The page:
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I want to split std::string by regex.

I have found some solutions on Stackoverflow, but most of them are splitting string by single space or using external libraries like boost.

I can't use boost.

I want to split string by regex - "\\s+".

I am using this g++ version g++ (Debian 4.4.5-8) 4.4.5 and i can't upgrade.

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have you tried ` +` –  Anirudha May 25 '13 at 11:36
    
Right know I am using this functions to split string: stackoverflow.com/a/236803/418518 it works only by single char. The regex format is correct, I have already used him in one java project. Works brillant. –  nothing-special-here May 25 '13 at 11:39
    
The problem is that I don't know C++ much... and I just want to know how to split std::string using old c++ standard (C++03 probably). If you have some links / code just paste it. :) Thanks! –  nothing-special-here May 25 '13 at 11:40
    
Can you show example input and desired output? –  melwil May 25 '13 at 11:41
    
Using boost may be an option. –  Dukeling May 25 '13 at 11:43

3 Answers 3

up vote 2 down vote accepted

You don't need to use regular expressions if you just want to split a string by multiple spaces. Writing your own regex library is overkill for something that simple.

The answer you linked to in your comments, Splitting a string in C++, can easily be changed so that it doesn't include any empty elements if there are multiple spaces.

std::vector<std::string> &split(const std::string &s, char delim,std::vector<std::string> &elems) {
    std::stringstream ss(s);
    std::string item;
    while (std::getline(ss, item, delim)) {
        if (item.length() > 0) {
            elems.push_back(item);  
        }
    }
    return elems;
}


std::vector<std::string> split(const std::string &s, char delim) {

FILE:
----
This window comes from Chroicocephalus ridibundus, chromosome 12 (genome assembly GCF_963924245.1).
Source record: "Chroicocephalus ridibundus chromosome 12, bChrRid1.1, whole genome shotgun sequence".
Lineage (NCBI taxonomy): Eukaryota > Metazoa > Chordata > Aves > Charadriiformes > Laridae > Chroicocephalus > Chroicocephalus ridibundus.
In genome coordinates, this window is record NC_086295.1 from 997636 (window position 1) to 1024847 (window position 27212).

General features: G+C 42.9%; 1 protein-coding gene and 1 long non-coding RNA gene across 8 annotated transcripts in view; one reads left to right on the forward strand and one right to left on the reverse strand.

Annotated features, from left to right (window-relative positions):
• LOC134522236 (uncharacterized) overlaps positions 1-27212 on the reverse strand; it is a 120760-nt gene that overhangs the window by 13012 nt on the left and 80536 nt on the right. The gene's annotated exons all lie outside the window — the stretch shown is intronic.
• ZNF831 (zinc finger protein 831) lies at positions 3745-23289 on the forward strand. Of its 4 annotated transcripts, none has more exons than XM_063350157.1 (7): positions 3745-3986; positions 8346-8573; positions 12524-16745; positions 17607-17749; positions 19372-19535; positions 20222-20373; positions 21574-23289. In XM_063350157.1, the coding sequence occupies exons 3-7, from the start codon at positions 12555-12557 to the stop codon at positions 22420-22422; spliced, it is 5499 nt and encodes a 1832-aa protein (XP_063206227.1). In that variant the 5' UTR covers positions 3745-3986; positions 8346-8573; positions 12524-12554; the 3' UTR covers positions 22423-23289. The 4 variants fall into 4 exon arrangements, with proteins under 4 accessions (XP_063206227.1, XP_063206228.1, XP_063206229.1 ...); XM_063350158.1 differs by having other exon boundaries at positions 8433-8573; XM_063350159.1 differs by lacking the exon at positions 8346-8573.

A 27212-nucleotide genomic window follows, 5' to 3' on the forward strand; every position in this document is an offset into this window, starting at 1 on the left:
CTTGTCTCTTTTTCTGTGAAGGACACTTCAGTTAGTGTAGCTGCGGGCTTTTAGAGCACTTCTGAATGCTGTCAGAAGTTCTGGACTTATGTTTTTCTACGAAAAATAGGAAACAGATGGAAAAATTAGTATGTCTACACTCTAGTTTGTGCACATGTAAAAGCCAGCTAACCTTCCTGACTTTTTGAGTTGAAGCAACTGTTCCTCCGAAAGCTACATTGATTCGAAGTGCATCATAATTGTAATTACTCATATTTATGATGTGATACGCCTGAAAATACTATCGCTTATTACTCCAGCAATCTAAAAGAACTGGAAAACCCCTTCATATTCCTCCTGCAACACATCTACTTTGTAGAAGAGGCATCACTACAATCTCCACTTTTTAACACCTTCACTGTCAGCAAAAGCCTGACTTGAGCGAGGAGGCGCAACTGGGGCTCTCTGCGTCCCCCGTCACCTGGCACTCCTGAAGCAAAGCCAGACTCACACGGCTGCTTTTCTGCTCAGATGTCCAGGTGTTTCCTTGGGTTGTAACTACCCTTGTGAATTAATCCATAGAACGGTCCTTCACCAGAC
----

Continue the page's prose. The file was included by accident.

std::vector<std::string> elems;
    split(s, delim, elems);
    return elems;
}

By checking that item.length() > 0 before pushing item on to the elems vector you will no longer get extra elements if your input contains multiple delimiters (spaces in your case)

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Well, we figured out the same way in the same time. :) But you were actually faster (~10 min) in pasting answer on SO. +1 & accept. –  nothing-special-here May 25 '13 at 12:28
    
You should agree also on fact that using C++ to split string looks like even larger overkill, in C# you just do str.split(...) ;) –  Lu4 yesterday
std::regex rgx("\\s+");
std::sregex_token_iterator iter(string_to_split.begin(),
    string_to_split.end(),
    rgx,
    -1);
std::sregex_token_iterator end;
for ( ; iter != end; ++iter)
    std::cout << *iter << '\n';

The -1 is the key here: when the iterator is constructed the iterator points at the text that precedes the match and after each increment the iterator points at the text that followed the previous match.

If you don't have C++11, the same thing should work with TR1 or (possibly with slight modification) with Boost.

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You need to use sregex_token_iterator, right? –  Narek May 5 at 7:28
    
@Narek - either that, or add explicit template arguments: regex_token_iterator<std::string::iterator>. sregex_token_iterator is easier. Fixed. Thanks. –  Pete Becker May 5 at 11:23

To expand on the answer by @Pete Becker I provide an example of resplit function that can be used to split text using regexp:

  std::vector<std::string>
  resplit(const std::string & s, std::string rgx_str = "\\s+") {


      std::vector<std::string> elems;

      std::regex rgx (rgx_str);

      std::sregex_token_iterator iter(s.begin(), s.end(), rgx, -1);
      std::sregex_token_iterator end;

      while (iter != end)  {
          //std::cout << "S43:" << *iter << std::endl;
          elems.push_back(*iter);
          ++iter;
      }

      return elems;

  }

This works as follows:

   string s1 = "first   second third    ";
   vector<string> v22 = my::resplit(s1);

   for (const auto & e: v22) {
       cout <<"Token:" << e << endl;
   }


   //Token:first
   //Token:second
   //Token:third


   string s222 = "first|second:third,forth";
   vector<string> v222 = my::resplit(s222, "[|:,]");

   for (const auto & e: v222) {
       cout <<"Token:" << e << endl;
   }


   //Token:first
   //Token:second
   //Token:third
   //Token:forth
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